Harper to Obama: I’ve got plenty of buyers for our oil

Ed Morrissey

Canada has patiently waited for Americans to help themselves improve our energy policy by installing a pipeline from Canada’s oil sands to our refineries in the Gulf of Mexico, but this week Prime Minister Stephen Harper signaled that their patience has limits.  Speaking to CTV, Harper reminded the US that they have a very thirsty China as a potential customer, too:

Canada could sell its oil to China and other overseas markets with or without approval of the Keystone XL oil pipeline in the United States, says Prime Minister Stephen Harper.

In a year-end television interview, Harper indicated he had doubts the $7-billion pipeline would receive political approval from U.S. President Barack Obama, and that Canada should be looking outside the United States for markets.

“I am very serious about selling our oil off this continent, selling our energy products off to Asia. I think we have to do that,” Harper said in the Monday interview with CTV National News.

Harper’s comments were released a day after the White House sent signals it might kill TransCanada’s oil sands pipeline if it is forced to make a decision on the project in 60 days, saying there wasn’t sufficient time to complete a new environmental review.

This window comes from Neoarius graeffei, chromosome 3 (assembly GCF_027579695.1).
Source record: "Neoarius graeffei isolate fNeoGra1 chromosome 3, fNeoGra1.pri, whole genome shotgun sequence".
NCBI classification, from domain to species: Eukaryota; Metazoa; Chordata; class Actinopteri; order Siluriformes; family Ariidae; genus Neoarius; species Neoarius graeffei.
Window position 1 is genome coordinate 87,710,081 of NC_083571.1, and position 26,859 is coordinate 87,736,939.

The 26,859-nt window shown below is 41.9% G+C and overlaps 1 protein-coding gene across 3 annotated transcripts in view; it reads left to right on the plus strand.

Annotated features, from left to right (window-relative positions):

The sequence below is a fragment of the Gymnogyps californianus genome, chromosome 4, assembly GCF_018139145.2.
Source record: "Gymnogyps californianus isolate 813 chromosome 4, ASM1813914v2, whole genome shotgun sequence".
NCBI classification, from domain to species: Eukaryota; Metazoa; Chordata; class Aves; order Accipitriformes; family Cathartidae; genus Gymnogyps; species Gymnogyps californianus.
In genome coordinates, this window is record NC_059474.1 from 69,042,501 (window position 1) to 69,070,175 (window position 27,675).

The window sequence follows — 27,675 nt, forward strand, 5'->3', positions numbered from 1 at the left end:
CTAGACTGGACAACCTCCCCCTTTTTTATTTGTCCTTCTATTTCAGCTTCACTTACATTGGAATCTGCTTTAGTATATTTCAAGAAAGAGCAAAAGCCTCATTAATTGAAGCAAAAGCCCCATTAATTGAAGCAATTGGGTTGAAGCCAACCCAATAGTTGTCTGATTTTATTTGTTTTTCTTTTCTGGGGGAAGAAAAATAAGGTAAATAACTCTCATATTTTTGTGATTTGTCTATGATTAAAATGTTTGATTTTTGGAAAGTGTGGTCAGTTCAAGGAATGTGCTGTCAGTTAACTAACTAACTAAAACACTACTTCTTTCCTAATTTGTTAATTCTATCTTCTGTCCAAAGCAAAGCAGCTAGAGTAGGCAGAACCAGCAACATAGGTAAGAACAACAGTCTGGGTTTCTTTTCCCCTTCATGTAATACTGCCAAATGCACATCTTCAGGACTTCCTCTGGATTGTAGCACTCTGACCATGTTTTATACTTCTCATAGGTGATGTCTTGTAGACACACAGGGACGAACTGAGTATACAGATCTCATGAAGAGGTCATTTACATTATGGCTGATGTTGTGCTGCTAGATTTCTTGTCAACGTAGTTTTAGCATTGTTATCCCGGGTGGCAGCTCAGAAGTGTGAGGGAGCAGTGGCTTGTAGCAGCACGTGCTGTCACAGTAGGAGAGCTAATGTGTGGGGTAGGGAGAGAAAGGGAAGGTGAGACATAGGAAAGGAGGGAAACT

Clearly, Harper isn’t enamored with Barack Obama’s stalling on the Keystone XL pipeline.  Kelly McParland got the same impression, and writes at the National Post that Harper kept it friendly but made no mistake about playing political and economic hardball if Obama continues to stall…

The article continues at HotAir.com

H/T Instapundit where the comments, as always, are also worth reading, including:

Prof. Stephen Clark writes:
In all seriousness, Obama’s punting on Keystone is inexplicable. Does the White House really think that a decision in favor of the pipeline would be that politically damaging – when they can wrap a favorable decision in a jobs creation agenda while pointing to a map like the one you linked to yesterday? As inexplicable as that is, for the life of me, I can’t understand why Republicans – especially presidential candidates – aren’t hammering Obama every single day on this issue.

If it were me, I might take a page from Cato the Elder and conclude every speech, no matter what the topic, with the sentence, “Furthermore, I think Keystone should be approved”. It might have an effect similar to that which Cato’s apothegm had on Carthage.

Update:  Keystone XL Pipeline: Economics, Idealism and Politics

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